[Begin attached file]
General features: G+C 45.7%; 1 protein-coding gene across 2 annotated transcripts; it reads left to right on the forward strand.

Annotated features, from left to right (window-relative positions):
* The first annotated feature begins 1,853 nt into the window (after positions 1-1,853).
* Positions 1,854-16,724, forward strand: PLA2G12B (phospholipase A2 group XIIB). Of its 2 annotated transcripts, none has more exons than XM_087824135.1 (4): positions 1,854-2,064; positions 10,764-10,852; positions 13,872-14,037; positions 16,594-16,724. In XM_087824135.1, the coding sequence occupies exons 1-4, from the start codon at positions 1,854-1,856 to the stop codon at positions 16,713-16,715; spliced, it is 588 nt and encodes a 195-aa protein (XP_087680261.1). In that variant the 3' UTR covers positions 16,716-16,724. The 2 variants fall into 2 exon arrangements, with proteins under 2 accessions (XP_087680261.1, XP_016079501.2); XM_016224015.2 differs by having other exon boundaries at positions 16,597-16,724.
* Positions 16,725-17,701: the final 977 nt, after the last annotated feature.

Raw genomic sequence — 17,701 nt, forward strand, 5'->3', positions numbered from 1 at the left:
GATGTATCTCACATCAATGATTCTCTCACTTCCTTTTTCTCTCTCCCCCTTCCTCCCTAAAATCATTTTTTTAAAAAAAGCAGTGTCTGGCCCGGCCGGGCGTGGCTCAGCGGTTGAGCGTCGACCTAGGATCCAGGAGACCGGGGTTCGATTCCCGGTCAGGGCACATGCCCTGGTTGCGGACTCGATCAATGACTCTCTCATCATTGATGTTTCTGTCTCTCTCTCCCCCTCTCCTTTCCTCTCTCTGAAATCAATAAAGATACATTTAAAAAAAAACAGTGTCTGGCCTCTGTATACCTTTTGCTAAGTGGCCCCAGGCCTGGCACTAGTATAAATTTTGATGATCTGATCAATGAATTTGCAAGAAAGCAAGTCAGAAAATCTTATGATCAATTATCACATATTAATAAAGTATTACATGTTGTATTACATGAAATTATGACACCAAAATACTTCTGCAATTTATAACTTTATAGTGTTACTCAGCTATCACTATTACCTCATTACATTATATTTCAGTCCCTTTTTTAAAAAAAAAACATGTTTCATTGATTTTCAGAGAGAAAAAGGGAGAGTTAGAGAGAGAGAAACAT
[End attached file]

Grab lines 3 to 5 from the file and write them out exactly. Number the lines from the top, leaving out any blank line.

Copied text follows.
* The first annotated feature begins 1,853 nt into the window (after positions 1-1,853).
* Positions 1,854-16,724, forward strand: PLA2G12B (phospholipase A2 group XIIB). Of its 2 annotated transcripts, none has more exons than XM_087824135.1 (4): positions 1,854-2,064; positions 10,764-10,852; positions 13,872-14,037; positions 16,594-16,724. In XM_087824135.1, the coding sequence occupies exons 1-4, from the start codon at positions 1,854-1,856 to the stop codon at positions 16,713-16,715; spliced, it is 588 nt and encodes a 195-aa protein (XP_087680261.1). In that variant the 3' UTR covers positions 16,716-16,724. The 2 variants fall into 2 exon arrangements, with proteins under 2 accessions (XP_087680261.1, XP_016079501.2); XM_016224015.2 differs by having other exon boundaries at positions 16,597-16,724.
* Positions 16,725-17,701: the final 977 nt, after the last annotated feature.